November 21, 2015
If you are a runner and also enjoy having the latest advances in technology, perhaps, like me, you already purchased the Garmin Forerunner 225 (FR225), the first watch of the Garmin family incorporating a cardiac optical sensor to monitor your heartbeats or heart rate without the need for a chest band.
The Garmin Forerunner 225 is a small clock, lightweight, incorporating a number of appeals as a graphic interface and distance meter, pace, cadence, and allowing you upload your training to the web via Bluetooth without using cables connected to the computer. But the appeal of this piece is its Mio Heart Rate technology, which allows to monitoring the pulse from the wrist. Here, we present an exercise we do to try to determine the accuracy of this new technology.
To perform this exercise, we compare measurements of Forerunner 225 (FR225) with respect to measurements of Garmin 310XT and Garmin Fenix 2, which we could say are relatively recent (the second one) and old (the first one) technology watches. The comparison was made on 2 separate runs, each of 8 km, where a relatively stable pace between 5:20 min/km and 5:30 min/km remained. Both runs were started around 6:00 pm and under the same path in the Mirador Sur Park, starting at Km. 0. The table below summarizes the general statistics of these exercises (click table to enlarge).
As noted, Test 1, which compares measurements of FR225 versus 310 XT, indicates a significant difference in heart rate measurements. That is, while the FR225 reports an average heart rate (Avg HR) of 130 bpm, the 310XT reports an average heart rate significantly higher of 170 bpm.
The following graphs show these results in more detail. In both graphs, the blue line measures the pace test at each point in time. As can be seen, the pace was to maintain stable around 5:30 min/km. The gray shaded region shows the evolution of heart rate throughout the course (about 44 minutes). For the Garmin 3010XT, we see that the heart rate evolves in a manner expected; i.e. maintains a slightly increasing trend between 150 bpm and 180 bpm. For the Forerunner 225, we see that the heart rate showed very significant oscillations. Specifically, during the first 13 minutes of the test, the FR225 reported a stable heart rate slightly below 150 bpm. Then, between 13 and 30 minutes, heart rate plummeted to almost 100 bpm. Finally, the FR225 reported an increasing trend during the last 15 minutes, similar to that of the 310XT. This oscillation caused the FR225 report at the end of the test an average heart rate of 130 bpm, much lower than the 170 bpm reported by the 310XT.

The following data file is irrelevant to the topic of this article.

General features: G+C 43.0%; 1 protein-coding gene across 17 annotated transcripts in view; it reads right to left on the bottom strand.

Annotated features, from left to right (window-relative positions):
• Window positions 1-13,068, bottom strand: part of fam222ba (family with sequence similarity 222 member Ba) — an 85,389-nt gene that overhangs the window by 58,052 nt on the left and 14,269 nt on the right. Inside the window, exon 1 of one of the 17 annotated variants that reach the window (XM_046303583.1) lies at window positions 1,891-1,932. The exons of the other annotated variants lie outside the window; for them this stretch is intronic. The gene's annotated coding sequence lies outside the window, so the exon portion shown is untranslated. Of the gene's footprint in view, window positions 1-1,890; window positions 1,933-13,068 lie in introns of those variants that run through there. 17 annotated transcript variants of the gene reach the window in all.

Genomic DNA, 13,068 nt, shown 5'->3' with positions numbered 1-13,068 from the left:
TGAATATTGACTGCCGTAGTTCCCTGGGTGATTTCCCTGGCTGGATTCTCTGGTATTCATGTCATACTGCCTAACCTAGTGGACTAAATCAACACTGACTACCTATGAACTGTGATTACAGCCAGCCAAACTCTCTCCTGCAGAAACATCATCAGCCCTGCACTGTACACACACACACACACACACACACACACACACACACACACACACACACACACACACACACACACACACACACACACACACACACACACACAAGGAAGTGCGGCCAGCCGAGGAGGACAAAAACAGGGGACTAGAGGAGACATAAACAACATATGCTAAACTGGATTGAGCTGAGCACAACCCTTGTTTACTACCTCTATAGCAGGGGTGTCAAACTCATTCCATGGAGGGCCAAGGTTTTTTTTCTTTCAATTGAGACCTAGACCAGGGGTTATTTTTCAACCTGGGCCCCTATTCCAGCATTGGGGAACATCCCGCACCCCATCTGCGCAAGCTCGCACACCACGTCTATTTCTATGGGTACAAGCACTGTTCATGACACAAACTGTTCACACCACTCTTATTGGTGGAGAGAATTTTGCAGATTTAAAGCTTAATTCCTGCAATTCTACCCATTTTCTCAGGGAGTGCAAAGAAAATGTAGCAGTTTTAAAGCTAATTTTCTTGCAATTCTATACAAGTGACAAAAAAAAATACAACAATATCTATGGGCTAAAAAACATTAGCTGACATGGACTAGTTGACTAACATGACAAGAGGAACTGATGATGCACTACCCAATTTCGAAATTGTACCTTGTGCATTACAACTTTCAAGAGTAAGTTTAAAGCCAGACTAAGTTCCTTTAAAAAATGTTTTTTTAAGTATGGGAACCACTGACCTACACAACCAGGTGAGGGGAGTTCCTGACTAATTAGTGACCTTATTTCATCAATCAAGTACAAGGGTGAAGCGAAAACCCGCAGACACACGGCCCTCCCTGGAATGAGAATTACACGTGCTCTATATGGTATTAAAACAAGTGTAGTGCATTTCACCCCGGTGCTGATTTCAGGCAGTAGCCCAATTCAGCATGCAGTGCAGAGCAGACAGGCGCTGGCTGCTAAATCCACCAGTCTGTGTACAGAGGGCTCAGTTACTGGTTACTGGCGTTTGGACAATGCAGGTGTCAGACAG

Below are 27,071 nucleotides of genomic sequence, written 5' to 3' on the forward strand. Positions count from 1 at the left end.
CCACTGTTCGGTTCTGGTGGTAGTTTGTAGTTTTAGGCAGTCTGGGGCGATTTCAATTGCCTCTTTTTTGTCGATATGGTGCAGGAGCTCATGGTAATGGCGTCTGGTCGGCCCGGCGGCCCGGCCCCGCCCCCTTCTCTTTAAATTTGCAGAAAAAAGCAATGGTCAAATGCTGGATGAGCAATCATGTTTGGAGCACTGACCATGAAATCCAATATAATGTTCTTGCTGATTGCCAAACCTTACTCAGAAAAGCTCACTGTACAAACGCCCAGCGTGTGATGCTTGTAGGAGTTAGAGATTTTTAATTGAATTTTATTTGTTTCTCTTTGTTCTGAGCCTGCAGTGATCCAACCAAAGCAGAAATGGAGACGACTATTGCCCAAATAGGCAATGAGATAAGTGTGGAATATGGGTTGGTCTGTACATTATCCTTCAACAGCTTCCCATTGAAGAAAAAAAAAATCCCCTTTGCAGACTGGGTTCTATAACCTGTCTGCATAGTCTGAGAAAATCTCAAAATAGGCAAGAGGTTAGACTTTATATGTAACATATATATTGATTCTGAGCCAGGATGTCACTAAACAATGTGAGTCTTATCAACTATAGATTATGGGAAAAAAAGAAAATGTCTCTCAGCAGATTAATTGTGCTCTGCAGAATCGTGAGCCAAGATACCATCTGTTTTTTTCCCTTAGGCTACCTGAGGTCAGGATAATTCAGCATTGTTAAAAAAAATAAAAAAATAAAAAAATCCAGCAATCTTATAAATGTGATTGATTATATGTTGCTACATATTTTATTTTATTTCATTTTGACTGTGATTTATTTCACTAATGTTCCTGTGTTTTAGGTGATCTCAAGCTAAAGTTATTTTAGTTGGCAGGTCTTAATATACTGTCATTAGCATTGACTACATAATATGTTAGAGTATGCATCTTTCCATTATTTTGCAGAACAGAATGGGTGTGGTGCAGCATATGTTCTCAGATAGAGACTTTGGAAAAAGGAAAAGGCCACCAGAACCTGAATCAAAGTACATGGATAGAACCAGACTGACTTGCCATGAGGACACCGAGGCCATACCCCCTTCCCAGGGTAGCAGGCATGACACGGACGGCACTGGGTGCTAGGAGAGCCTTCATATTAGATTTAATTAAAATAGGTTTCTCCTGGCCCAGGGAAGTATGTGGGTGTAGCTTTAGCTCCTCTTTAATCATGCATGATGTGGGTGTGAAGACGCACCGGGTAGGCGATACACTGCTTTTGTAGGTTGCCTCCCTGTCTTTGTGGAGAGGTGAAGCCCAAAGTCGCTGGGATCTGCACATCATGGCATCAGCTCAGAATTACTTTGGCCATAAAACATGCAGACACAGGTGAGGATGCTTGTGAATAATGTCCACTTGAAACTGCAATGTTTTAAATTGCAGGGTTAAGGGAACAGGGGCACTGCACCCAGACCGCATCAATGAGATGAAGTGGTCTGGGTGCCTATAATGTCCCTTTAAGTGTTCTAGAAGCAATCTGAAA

My experience as a runner tells me that it is very unlikely that my heart rate has dropped to 100 bpm for about 15 minutes at mid test. But it is valid to ask whether the measurement given by the 310XT is closer to the correct measurement than the measurement of FR225, since we consider that the 310XT has a somewhat older technology. To answer this question we conducted a second test, similar to the previous one, but this time comparing the measurement of FR225 regarding that of the Garmin Fenix 2. The result can be displayed in the following graphs.
The above graphs show a similar result to the first test result. While Fenix 2 indicates a heart rate with an upward trend over time (similar to 310XT), the Forerunner 225 shows sudden oscillations that could be altering the measurement result. After indicating a measurement slightly above 150 bpm during the first 13 minutes of running, heart rate measurement of Forerunner 225 drops significantly to almost 100 bpm, but this time for a shorter time period of about 10 minutes. After 22 minutes, the Forerunner 225 resumes the upward trend in the measurements, but this time reporting a heart rate close to 200 bpm. It is worth noting that in the last 10 minutes of the race the pace was a little faster, descending from 5:30 min/km to 5:00 min/km.
In conclusion, these tests show very interesting results. Measurements of heart rate for Garmin 310XT and Fenix 2 were very similar. Both show a slightly increasing trend over time and a similar average heart rate of 170 bpm on the 310XT and 169 bpm on the Fenix 2. However, the Forerunner 225 showed an average heart rate significantly lower than that of other watches, of 130 bpm in the first test and 159 bpm in the second test. Another interesting point is that the Forerunner 225 seems to tend to underestimate the heart rate measurements at relatively low paces and to overestimate these measurements as the runner accelerates the pace. So we see that in the second test the Forerunner 225 yields a measurement closer than of the Phoenix 2, although still below this.
The oscillations having the Forerunner 225 in the heart rate measurement could be causing an underestimation of the results and for sure this will not be accepted by the most demanding runners. So if you purchased a Forerunner 225, think twice before calling your coach shouting: Hallelujah!